US7934255B1 (en) * 2005-11-08 2011-04-26 Nvidia Corporation Apparatus, system, and method for offloading packet classification
US20120072380A1 (en) * 2010-07-16 2012-03-22 Board Of Trustees Of Michigan State University Regular expression matching using tcams for network intrusion detection
US20120124064A1 (en) * 2010-11-03 2012-05-17 Microsoft Corporation Transformation of regular expressions
US20130018835A1 (en) * 2006-12-08 2013-01-17 Pandya Ashish A 100gbps security and search architecture using programmable intelligent search memory
JP2013525892A (en) * 2010-04-20 2013-06-20 インターナショナル・ビジネス・マシーンズ・コーポレーションInternational Business Machines Corporation Double DFA decomposition for large-scale regular expression matching
US20130191916A1 (en) * 2010-11-01 2013-07-25 NSFOCUS Information Technology Co., Ltd. Device and method for data matching and device and method for network intrusion detection
US8725749B2 (en) 2012-07-24 2014-05-13 Hewlett-Packard Development Company, L.P. Matching regular expressions including word boundary symbols
US20150039550A1 (en) * 2013-08-01 2015-02-05 Dell Products L.P. Construction abortion of dfa based on expression
US9083740B1 (en) * 2009-09-28 2015-07-14 Juniper Networks, Inc. Network traffic pattern matching using adaptive deterministic finite automata
US20150262009A1 (en) * 2012-09-28 2015-09-17 Telefonaktiebolaget L M Ericsson (Publ) Apparatus for, a Method of, and a Network Server for Detecting Data Patterns in a Data Stream
US9141557B2 (en) 2006-12-08 2015-09-22 Ashish A. Pandya Dynamic random access memory (DRAM) that comprises a programmable intelligent search memory (PRISM) and a cryptography processing engine
US9336194B2 (en) 2012-03-13 2016-05-10 Hewlett Packard Enterprises Development LP Submatch extraction
US9558299B2 (en) 2012-04-30 2017-01-31 Hewlett Packard Enterprise Development Lp Submatch extraction
US9792352B1 (en) * 2015-03-30 2017-10-17 EMC IP Holding Company LLC Modeling and persisting multiple related states of data
US9967272B1 (en) * 2017-12-05 2018-05-08 Redberry Systems, Inc. Real-time regular expression search engine
US10033750B1 (en) 2017-12-05 2018-07-24 Redberry Systems, Inc. Real-time regular expression search engine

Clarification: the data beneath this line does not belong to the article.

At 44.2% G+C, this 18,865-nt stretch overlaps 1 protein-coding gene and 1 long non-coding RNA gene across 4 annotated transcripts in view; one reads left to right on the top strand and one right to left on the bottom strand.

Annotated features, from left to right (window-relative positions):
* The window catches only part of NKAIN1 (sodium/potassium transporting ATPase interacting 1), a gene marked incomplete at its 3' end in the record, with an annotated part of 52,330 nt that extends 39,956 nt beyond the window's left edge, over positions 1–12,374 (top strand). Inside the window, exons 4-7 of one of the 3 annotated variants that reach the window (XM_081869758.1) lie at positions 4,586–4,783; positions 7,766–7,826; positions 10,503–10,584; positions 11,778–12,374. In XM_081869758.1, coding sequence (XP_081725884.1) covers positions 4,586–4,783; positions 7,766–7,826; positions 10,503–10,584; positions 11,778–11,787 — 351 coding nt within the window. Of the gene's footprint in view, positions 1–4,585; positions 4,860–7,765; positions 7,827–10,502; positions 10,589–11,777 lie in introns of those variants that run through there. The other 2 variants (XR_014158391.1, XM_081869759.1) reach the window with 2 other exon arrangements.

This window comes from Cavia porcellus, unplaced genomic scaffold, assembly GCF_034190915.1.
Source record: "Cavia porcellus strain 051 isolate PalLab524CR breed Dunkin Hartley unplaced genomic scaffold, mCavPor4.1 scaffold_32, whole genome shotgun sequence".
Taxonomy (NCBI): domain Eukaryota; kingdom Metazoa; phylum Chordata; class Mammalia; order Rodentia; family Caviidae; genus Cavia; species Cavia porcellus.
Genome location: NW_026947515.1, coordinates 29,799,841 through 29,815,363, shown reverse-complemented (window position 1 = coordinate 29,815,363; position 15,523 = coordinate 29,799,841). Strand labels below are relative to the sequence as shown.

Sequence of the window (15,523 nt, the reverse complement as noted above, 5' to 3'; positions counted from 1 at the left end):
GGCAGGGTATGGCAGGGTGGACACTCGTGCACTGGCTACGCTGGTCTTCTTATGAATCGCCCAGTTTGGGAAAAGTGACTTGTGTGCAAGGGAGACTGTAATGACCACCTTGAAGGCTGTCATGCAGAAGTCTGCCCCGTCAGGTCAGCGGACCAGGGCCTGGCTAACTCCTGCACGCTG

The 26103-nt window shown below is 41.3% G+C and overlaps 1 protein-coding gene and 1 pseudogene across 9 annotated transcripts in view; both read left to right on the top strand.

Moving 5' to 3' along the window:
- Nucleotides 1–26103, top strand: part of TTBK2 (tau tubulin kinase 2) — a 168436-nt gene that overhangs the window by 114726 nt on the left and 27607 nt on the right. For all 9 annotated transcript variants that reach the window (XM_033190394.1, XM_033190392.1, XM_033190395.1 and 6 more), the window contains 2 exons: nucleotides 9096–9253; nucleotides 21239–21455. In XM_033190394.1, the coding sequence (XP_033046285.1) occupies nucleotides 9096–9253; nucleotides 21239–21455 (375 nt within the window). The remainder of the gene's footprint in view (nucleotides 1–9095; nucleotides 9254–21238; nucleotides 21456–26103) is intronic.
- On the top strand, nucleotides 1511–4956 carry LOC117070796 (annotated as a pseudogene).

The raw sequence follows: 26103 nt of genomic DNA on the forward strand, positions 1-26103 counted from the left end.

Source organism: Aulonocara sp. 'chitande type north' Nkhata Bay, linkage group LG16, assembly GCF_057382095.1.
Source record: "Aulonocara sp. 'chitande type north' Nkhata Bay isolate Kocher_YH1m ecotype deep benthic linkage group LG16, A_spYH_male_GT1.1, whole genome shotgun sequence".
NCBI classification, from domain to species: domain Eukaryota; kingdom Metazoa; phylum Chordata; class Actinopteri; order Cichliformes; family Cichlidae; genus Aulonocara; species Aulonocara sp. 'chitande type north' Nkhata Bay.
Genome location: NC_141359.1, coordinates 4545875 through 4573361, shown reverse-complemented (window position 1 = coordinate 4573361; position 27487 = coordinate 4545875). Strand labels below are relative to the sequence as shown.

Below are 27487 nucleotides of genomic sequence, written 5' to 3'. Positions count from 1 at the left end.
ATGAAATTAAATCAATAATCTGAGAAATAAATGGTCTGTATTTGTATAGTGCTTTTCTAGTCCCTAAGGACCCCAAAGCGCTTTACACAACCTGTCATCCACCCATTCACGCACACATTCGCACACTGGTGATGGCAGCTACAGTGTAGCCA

US10148547B2 (en) * 2014-10-24 2018-12-04 Tektronix, Inc. Hardware trigger generation from a declarative protocol description
US10229104B2 (en) 2013-08-01 2019-03-12 Sonicwall Inc. Efficient DFA generation for non-matching characters and character classes in regular expressions

Citations (4)

* Cited by examiner, † Cited by third party
Publication number Priority date Publication date Assignee Title
US20020091512A1 (en) * 2000-12-18 2002-07-11 Xerox Corporation Method and apparatus for constructing finite-state networks modeling non-concatenative processes
US20050012521A1 (en) * 2003-01-09 2005-01-20 Harshvardhan Sharangpani Methods and apparatuses for evaluation of regular expressions of arbitrary size
US20050028114A1 (en) * 2003-05-23 2005-02-03 Sensory Networks, Inc. Efficient representation of state transition tables
US20060242123A1 (en) * 2005-04-23 2006-10-26 Cisco Technology, Inc. A California Corporation Hierarchical tree of deterministic finite automata

Patent Citations (5)

* Cited by examiner, † Cited by third party
Publication number Priority date Publication date Assignee Title
US20020091512A1 (en) * 2000-12-18 2002-07-11 Xerox Corporation Method and apparatus for constructing finite-state networks modeling non-concatenative processes
US20050012521A1 (en) * 2003-01-09 2005-01-20 Harshvardhan Sharangpani Methods and apparatuses for evaluation of regular expressions of arbitrary size